The Witches of Pendle Hill

Before I tell you about the witchy ghosts haunting Pendle Hill in Lancashire, England, let’s start with a little history lesson. 

James I of England and VI of Scotland (1566-1625) brought the witchhunting craze sweeping through Europe into the English realm through his marriage to Anne of Denmark (1574-1619). His firm belief in witchcraft led to the passage of law where those charged and found guilty “for making a covenant with an evil spirit, using a corpse for magic, hurting life or limb, procuring love, or injuring cattle by means of charms” were sentenced to death. The Pendle Witches had the misfortune of being victims of this law. 

The tale of the Pendle Witches centers on two families with elderly widows as their matriarchs, Elizabeth Southerns and Anne Whittle. However, the two widows were known locally by their nicknames, Old Demdike and Old Chattox. I will use these nicknames for the remainder of this article. 

Landscape of Pendle Hill in Lancashire, England take from Beacon Fell.
Credit: Dr Greg, Wikimedia Commons, CC BY 3.0

On various occasions, Old Demdike and Old Chattox had been accused of witchcraft by their neighbors, but it wasn’t until March 1612 that these accusations were accepted by the English courts. On 21 March 1612, Demdike’s granddaughter Alizon Device met a peddler named John Law and his son Abraham on the road to Trawden Forest. She wanted to purchase metal pins from him, which were reportedly used for casting love spells in the 1600s. John Law refused to sell the pins to her. Whether he believed her to be a witch or not is unclear. Alizon cursed John Law in return. Shortly after this altercation, John Law suffered a stroke. The old peddler was certain Alizon’s curse had manifested the illness.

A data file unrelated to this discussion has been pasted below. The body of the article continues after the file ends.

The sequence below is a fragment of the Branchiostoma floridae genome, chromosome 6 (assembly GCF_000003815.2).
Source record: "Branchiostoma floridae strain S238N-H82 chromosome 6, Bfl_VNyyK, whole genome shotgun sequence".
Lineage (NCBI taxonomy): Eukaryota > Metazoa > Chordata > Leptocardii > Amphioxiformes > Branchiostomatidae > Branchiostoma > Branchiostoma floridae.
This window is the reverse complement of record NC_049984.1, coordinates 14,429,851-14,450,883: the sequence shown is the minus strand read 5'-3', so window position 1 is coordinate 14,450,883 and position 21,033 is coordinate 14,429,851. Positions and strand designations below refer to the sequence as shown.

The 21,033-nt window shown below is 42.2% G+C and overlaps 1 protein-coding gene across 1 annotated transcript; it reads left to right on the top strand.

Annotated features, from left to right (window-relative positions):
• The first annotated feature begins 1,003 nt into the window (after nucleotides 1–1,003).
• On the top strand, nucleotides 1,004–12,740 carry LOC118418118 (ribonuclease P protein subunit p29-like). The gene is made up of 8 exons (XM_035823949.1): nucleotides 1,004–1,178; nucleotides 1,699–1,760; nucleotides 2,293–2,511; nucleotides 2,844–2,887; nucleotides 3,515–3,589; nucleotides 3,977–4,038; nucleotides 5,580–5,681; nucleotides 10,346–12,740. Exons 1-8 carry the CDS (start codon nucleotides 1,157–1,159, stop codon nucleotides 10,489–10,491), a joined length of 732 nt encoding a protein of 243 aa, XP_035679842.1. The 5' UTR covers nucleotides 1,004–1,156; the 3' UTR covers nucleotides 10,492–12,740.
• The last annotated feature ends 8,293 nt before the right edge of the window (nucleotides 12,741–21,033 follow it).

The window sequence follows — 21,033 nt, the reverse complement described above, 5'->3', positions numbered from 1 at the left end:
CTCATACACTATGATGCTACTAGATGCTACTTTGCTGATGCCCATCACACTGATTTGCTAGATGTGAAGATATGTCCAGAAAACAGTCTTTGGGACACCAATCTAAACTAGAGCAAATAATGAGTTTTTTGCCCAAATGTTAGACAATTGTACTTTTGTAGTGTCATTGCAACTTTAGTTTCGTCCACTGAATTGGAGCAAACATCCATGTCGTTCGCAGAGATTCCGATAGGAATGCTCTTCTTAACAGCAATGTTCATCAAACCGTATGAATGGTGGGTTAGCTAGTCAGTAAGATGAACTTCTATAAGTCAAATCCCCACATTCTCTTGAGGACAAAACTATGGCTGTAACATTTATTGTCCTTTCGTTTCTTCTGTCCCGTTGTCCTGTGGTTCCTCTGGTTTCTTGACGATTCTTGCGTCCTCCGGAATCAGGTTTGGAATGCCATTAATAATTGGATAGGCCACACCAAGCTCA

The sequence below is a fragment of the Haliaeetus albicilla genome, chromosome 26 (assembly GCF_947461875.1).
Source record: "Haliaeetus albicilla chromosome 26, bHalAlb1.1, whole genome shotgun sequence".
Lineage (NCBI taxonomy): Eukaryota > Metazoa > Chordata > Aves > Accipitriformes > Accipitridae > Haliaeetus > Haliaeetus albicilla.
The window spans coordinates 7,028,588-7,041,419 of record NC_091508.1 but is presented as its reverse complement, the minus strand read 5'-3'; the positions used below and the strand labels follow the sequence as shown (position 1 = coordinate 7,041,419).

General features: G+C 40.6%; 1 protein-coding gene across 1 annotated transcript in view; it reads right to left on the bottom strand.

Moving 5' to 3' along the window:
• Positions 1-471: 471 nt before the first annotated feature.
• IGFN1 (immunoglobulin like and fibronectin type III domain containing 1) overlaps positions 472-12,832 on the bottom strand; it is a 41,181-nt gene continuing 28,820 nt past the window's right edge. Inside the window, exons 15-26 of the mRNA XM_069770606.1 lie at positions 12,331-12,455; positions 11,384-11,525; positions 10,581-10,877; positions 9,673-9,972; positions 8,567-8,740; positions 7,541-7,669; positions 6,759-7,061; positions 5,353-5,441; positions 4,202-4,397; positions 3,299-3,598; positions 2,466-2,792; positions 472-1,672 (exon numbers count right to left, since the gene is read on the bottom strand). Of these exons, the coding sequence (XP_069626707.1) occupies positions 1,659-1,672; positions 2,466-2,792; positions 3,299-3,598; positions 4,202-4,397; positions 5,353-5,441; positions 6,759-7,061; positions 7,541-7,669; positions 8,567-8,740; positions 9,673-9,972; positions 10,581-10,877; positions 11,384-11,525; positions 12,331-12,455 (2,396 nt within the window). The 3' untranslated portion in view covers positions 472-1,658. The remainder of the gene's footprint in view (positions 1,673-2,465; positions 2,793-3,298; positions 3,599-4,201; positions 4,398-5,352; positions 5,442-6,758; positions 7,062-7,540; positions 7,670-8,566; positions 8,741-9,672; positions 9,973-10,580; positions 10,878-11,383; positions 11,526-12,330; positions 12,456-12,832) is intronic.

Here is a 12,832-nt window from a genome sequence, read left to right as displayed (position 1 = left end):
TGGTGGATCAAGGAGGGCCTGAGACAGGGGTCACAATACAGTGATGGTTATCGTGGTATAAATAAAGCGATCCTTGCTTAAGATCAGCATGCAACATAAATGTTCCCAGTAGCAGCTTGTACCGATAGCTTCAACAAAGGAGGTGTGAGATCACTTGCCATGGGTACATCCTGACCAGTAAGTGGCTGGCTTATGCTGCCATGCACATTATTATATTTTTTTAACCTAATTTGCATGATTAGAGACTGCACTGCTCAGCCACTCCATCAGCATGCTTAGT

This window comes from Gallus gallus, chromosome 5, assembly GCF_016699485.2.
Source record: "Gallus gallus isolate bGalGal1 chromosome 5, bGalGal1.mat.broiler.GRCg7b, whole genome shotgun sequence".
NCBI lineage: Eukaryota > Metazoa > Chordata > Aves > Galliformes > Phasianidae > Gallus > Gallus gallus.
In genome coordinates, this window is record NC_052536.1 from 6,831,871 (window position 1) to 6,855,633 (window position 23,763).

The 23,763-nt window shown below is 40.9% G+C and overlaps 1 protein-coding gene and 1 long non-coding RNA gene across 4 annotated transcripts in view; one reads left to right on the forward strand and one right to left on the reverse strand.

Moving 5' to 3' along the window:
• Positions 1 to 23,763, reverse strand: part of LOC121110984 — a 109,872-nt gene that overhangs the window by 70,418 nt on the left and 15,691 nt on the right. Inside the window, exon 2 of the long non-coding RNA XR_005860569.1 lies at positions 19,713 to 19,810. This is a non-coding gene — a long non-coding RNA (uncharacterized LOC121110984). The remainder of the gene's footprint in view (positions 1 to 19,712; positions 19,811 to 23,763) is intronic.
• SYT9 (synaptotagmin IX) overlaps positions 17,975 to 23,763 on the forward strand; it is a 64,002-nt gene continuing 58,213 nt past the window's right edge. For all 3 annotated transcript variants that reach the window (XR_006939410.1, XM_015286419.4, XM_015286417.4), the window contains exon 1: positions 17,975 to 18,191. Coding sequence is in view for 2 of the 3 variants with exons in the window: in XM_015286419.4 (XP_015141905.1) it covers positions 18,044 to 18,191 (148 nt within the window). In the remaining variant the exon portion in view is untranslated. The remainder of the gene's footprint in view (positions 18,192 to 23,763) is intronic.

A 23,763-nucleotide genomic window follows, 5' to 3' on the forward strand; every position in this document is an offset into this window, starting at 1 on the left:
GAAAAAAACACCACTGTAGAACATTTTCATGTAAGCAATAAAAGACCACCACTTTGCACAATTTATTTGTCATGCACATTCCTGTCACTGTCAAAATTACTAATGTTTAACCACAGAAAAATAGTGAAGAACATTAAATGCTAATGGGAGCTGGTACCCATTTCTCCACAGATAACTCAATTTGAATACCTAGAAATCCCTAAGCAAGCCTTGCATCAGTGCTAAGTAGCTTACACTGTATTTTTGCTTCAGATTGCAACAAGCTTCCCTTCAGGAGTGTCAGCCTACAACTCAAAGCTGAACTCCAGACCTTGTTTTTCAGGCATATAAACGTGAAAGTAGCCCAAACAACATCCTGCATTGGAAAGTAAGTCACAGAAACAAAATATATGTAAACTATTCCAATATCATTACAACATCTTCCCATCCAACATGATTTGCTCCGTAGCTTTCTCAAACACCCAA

Around the same time these events occured, the Justices of the Peace in Lancashire were ordered to compile a list of those who refused to attend church, didn’t take communion, and engaged in the dark art of witchcraft. This instance was brought before Justice Nowell, who was at the same time busy compiling that list of no-do-gooders, and Alizon quickly confessed to placing a curse on John Law. When Justice Nowell pushed for the names of other witches, she accused her grandmother, Old Demdike, and other members of Old Chattox’s family of being in cahoots with the Devil. 

Alizon’s accusations against Old Chattox’s family were likely made in vengeance for a longstanding feud between the two families. Reasons for this feud include a Chattox family member breaking into the Demdike home and stealing a £1 worth of items, which would be equal to £100 today, and John Device, Alizon’s father, having an illness that came from a curse placed on him by Old Chattox herself. It seems everyone in the Demdike and Chattox families had a habit of throwing curses around at anyone who crossed them.

Anne Whittle (Chattox) and her daughter Anne Redferne after being accused of witchcraft. From the 1854 edition of William Harrison Ainsworth’s The Lancashire Witches, an overly dramatized version of events far from historical truth, illustrated by John Gilbert.
Credit: Public Domain, Wikimedia Commons

Then, the real finger-pointing began. More crimes were laid at the feet of Old Chattox. Four villagers were killed in an event years before Alizon met John Law on the road. However, these deaths were conveniently pinned to Old Chattox. James Demdike accused Alizon of cursing a local child, Old Demdike and Old Chattox confessed to selling souls, and Old Chattox’s daughter Anne was seen fashioning clay figures. 

Judge Nowell held Alizon, Anne, Old Demdike and Old Chattox at Lancaster Castle to await trial. No other witches might have been found if Elizabeth Device hadn’t called a meeting on April 10, 1612—Good Friday. Sympathisers for the Demdike family attended the meeting, and as a result of this, James Device stole a sheep to feed the family. When Justice Nowell heard of what had transpired, he had the people who attended the meeting, eight in all, were questioned for witchcraft and detained for trial. The eight who were detained were Elizabeth Device, James Device, Alice Nutter, Katherine Hewitt, John Bulcock, Jane Bulcock, Alice Grey, and Jennet Preston.